Hindley's personal racing background is based largely in round-the-world races. Hindley, who holds a degree in physics, has a strong background in logistics from his days with the Volvo Ocean Race and P1 Powerboats.
* The draft AC72 class rule is now available at www.americascup.com/official-documents/
Seahorse October 2010
Design - Looking after number one
Seahorse build table - Powering up a dancing bear
RORC news - Got there in the end
Sailor of the Month
Laser Masters World Championships
While New Zealand's Scott Leith had the Laser Radial Apprentice title sewn up yesterday, so today Australian Brett Beyer came out first in the Laser Standard Apprentice class. Despite posting two bullets today he still only managed to finish five points ahead of Greece's Adonis Bougiouris.
Perhaps the hardest class, being the biggest at this Championship was the Laser Standard Masters where the USA's Scott Ferguson clinching honours with a race to spare. Ferguson, who heralds from Rhode Island where his company designs masts for leading America's Cup and Volvo Ocean Race boats, was the defending champion in the class following on from his victory in hurricane-swept Halifax last year.
With four bullets and discarding a sixth going into today Ferguson said he was concerned that in the wavy conditions that he might wipe out. In fact the margin between first and second may have been closer had his principle rival Arnoud Hummel not suffered a 'death roll'.
Winner in the Radial Master class was local man Steve Cockerill, the well-known proprietor of Rooster Sailing. This is his fourth Laser Radial World Championship title, his first coming in Cork in 2001.
Perhaps star of this year's Championship, if not all time in the Laser Masters class, was Keith Wilkins who won his 11th Laser Worlds title today having this year been forced out of the Standard and into the Radial as a Great Grand Master, following his 65th birthday.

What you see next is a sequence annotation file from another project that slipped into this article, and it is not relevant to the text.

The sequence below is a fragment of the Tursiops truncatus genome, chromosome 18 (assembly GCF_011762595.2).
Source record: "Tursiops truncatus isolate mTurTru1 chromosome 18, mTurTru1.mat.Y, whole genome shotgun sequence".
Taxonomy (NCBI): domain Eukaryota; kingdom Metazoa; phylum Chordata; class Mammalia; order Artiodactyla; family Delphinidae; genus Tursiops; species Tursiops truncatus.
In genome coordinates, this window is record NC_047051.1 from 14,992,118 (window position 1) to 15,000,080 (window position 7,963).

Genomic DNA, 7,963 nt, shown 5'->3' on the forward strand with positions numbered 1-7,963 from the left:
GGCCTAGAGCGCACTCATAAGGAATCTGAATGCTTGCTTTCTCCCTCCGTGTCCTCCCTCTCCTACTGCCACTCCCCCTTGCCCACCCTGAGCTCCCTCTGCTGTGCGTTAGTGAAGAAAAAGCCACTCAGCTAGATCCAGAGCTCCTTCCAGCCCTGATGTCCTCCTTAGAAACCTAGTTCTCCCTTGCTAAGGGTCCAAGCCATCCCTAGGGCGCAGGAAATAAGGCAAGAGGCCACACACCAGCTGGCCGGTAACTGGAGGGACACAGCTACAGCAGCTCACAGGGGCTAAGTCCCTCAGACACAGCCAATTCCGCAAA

Wilkins who heralds from distinctly land-locked Shropshire where he normally sails on a lake, has raced out of Hayling Island Sailing Club on several occasions in his long illustrious career. He particularly enjoyed today's more boisterous conditions as he admits he is a little heavy for the Radial. He also admitted that racing in class bands, as occurs at these championships, favours the young and being the nipper in the Great Grand Masters certainly benefitted him.
The only leadership change today came in the Radial Grand Master fleet where two bullets today allowed Australian Lyndall Patterson to overhaul the strong American contingent, in particular yesterday's leader Alden Shattuck, who ended the regatta six points out of first.
The next Laser Masters World Championships are to take place in 2011 in San Francisco.
Complete results at www.laserworlds2010.co.uk
Ted Turner and 2010 12 Metre North Americans
The NAs took place out on Long Island Sound with the social events held at New York Yacht Club's Harbour Court. The PRO for the regatta was America's Cup veteran Sam Wakefield. Watching the Twelves sail out brought back old memories of the America's Cup which was raced in 12 Metres in Newport from 1958 to 1983. There were 11 of these classic boats in four divisions competing in the regatta.
In the oldest Vintage Division (also known as Division D consisting of 12 Metres built between 1918 and 1937), Northern Light - US 16 triumphed. She is owned by Elizabeth Tiedemann was and sailed by Kip Curren. The second place boat was Onawa - US 6. These beautiful wooden boats were built in 1938 and 1928 respectively. They showed that classic boats can still be super competitive.
The next oldest class, Division C, is the Traditional Class made up of boats built from 1958 to 1970. The winner was American Eagle - US 21, owned by Herb Marshall, chartered by Carol Swift with Ted Turner as the skipper. 1958 America's Cup winner Columbia - US 16 and Easterner - US 18 followed closely.